Hemp Or Marijuana? THC Scanner Can Say In Seconds

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A new scanner can quickly determine whether plants are hemp or marijuana without damaging the product, say researchers.

Hemp is technically legal in Texas, but proving that hemp is not marijuana can be a hurdle, requiring testing in a licensed laboratory. So, when law enforcement recently detained a truck carrying thousands of pounds of hemp near Amarillo, Texas, the driver spent weeks in jail awaiting confirmation that the cargo was legal. Events like these inspired the researchers to create the device.

In 2019, Texas lawmakers made a distinction between hemp and marijuana based on the level of THC, or tetrahydrocannabinol, in a plant. THC is the major psychoactive agent in marijuana. If a plant has less than 0.3% THC, it is designated hemp.

Both federal and state restrictions on hemp have loosened in recent years. As a result, the value of hemp has skyrocketed, says Dmitry Kurouski, assistant professor of biochemistry and biophysics at the Texas A&M University College of Agriculture and Life Sciences and lead author of the paper in RSC Advances.

Hemp is rich in compounds prized for their medicinal properties and flavor. The most well-known is CBD, or cannabidiol, thought to help with pain, anxiety, and depression.

But farmers wanting to grow valuable hemp plants need a way to know that the plants contain little to no THC. When it becomes legal to grow hemp in Texas later this year, producers will want to know if their plants’ THC levels are approaching 0.3%, which would classify the plants as marijuana and therefore illegal to have and grow.

An easy test for THC would be a boon for farmers as well as for law enforcement, experts say.

The catalyst for creating the hemp scanner was David Baltensperger, professor of soil and crop sciences at the Texas A&M University College of Agriculture and Life Sciences, according to Kurouski, who says Baltensperger had worked with both farmers and police officers and knew about the demand for a better test for THC.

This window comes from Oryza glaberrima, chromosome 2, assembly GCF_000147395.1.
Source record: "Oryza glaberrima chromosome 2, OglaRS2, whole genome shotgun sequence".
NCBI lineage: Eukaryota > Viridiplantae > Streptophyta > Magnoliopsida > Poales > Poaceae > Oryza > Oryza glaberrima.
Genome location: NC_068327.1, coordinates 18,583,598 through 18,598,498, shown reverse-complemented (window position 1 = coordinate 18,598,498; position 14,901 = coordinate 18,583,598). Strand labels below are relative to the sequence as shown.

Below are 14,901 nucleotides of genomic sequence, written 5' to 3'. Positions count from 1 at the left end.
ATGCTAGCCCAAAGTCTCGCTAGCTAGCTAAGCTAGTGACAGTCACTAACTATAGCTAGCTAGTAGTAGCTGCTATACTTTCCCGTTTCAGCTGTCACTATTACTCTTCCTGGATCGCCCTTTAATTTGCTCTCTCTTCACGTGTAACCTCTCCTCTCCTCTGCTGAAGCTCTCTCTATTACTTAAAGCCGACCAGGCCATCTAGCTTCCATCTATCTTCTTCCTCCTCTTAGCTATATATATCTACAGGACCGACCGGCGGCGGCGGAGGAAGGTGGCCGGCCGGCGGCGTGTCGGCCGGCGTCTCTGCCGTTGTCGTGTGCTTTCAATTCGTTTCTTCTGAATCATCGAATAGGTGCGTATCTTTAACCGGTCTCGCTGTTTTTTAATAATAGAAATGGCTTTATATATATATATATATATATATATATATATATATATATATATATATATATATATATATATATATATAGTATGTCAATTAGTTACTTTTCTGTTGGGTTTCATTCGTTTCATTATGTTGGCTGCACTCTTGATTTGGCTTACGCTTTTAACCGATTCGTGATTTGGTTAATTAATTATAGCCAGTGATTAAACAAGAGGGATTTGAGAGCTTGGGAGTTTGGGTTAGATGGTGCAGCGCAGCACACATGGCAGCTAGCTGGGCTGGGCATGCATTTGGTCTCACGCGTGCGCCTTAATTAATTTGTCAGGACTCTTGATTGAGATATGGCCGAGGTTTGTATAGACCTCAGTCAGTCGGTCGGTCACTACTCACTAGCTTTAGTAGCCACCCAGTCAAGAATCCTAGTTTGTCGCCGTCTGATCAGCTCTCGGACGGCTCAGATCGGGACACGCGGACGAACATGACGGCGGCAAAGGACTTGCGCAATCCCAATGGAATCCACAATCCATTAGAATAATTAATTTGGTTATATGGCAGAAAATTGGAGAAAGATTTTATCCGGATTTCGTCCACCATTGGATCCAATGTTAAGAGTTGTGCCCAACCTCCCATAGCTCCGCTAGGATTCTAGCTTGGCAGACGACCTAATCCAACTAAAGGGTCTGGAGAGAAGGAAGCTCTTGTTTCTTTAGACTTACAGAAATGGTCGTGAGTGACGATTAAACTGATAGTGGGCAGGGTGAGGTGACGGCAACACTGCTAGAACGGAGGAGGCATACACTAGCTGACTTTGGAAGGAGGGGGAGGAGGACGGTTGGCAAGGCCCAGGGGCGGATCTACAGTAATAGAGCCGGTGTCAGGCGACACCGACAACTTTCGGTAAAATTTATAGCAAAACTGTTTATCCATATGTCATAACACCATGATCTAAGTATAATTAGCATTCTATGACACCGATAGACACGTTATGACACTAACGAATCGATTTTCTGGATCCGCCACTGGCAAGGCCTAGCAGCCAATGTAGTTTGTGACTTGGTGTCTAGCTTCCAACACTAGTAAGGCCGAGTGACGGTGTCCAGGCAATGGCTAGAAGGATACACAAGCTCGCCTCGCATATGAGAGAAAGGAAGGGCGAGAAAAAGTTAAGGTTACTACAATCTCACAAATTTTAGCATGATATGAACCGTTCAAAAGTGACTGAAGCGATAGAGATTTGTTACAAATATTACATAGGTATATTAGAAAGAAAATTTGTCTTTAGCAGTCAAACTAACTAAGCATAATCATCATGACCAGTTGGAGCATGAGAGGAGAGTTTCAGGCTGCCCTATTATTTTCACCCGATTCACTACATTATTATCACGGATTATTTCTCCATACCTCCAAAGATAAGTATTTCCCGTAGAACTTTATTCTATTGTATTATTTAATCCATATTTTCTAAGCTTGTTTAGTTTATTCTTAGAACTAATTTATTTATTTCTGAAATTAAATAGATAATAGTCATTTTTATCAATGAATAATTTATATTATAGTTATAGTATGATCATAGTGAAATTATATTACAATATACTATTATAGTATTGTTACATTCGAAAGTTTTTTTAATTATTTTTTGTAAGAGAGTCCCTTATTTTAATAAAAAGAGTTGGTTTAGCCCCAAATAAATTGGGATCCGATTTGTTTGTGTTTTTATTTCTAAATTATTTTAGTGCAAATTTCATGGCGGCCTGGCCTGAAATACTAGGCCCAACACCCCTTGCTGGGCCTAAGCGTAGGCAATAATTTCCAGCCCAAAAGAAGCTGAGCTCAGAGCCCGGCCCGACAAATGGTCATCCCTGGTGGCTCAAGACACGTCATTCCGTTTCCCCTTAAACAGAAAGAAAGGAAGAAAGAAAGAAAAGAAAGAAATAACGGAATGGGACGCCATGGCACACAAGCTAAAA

Kurouski’s lab had used Raman spectroscopy to create quick and noninvasive tests for plant diseases and foods’ nutritional content. The technique uses harmless laser light to illuminate structures within materials. Each material’s scan is unique, akin to a fingerprint.

Kurouski had a hunch that he and colleagues could use Raman to create a quick and accurate test for THC. Lab members Lee Sanchez, a research assistant, and Charles Farber, a graduate student, had created a portable Raman scanner for previous studies.

Researchers just needed a way to scan several marijuana and hemp plants in order to search for patterns in how their Raman spectra differed.

Testing dozens of samples of marijuana and hemp took place near Denver, where recreational marijuana is legal.

Back in Texas, Sanchez and Kurouski analyzed the collected spectra. A statistical analysis method found seven regions in the spectra that differed slightly among marijuana and hemp varieties, a high-tech version of the “spot the difference” brain teaser. Taken together, the readout in these seven regions distinguishes hemp and marijuana with 100% accuracy.

“We know plants from A to Z in terms of their spectroscopic signature,” Kurouski says. “But when we saw such a crystal-clear picture of THC that appeared in one second of spectral acquisition, that was mind-blowing.”

Now that the team demonstrated its quick, noninvasive test for THC, they are looking to collaborate with industry to mass-produce their hemp scanner. Mass production could feasibly begin in two or three years, Kurouski says.

The team also aims to create a similar test for CBD. Farmers looking to grow hemp may want to know the amount of CBD in their plants to better estimate their value.

The study also showed the scanner’s ability to distinguish among different varieties of hemp and marijuana. In the changing legal landscape, thousands of varieties of cannabis exist, many of questionable quality.

“Our colleagues, the farmers, were positively surprised that we could identify the variety with 98% accuracy,” Kurouski says. “That blew them away.”